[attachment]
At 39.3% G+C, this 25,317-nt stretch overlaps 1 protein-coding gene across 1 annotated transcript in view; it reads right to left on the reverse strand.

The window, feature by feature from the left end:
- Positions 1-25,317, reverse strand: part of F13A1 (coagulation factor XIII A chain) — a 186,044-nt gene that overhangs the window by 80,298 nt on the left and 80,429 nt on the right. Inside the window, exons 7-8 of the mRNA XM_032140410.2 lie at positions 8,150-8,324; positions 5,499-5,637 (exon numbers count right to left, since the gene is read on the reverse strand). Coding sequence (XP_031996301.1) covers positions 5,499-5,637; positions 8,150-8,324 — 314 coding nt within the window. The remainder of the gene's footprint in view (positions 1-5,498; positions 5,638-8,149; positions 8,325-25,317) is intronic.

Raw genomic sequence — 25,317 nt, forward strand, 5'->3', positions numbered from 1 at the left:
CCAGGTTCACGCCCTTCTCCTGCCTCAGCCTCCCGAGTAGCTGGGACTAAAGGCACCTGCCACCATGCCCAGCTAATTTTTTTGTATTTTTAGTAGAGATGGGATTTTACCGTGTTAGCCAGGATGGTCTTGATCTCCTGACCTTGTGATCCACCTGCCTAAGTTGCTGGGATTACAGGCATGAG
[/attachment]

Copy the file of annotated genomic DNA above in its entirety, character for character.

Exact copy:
At 39.3% G+C, this 25,317-nt stretch overlaps 1 protein-coding gene across 1 annotated transcript in view; it reads right to left on the reverse strand.

The window, feature by feature from the left end:
- Positions 1-25,317, reverse strand: part of F13A1 (coagulation factor XIII A chain) — a 186,044-nt gene that overhangs the window by 80,298 nt on the left and 80,429 nt on the right. Inside the window, exons 7-8 of the mRNA XM_032140410.2 lie at positions 8,150-8,324; positions 5,499-5,637 (exon numbers count right to left, since the gene is read on the reverse strand). Coding sequence (XP_031996301.1) covers positions 5,499-5,637; positions 8,150-8,324 — 314 coding nt within the window. The remainder of the gene's footprint in view (positions 1-5,498; positions 5,638-8,149; positions 8,325-25,317) is intronic.

Raw genomic sequence — 25,317 nt, forward strand, 5'->3', positions numbered from 1 at the left:
CCAGGTTCACGCCCTTCTCCTGCCTCAGCCTCCCGAGTAGCTGGGACTAAAGGCACCTGCCACCATGCCCAGCTAATTTTTTTGTATTTTTAGTAGAGATGGGATTTTACCGTGTTAGCCAGGATGGTCTTGATCTCCTGACCTTGTGATCCACCTGCCTAAGTTGCTGGGATTACAGGCATGAG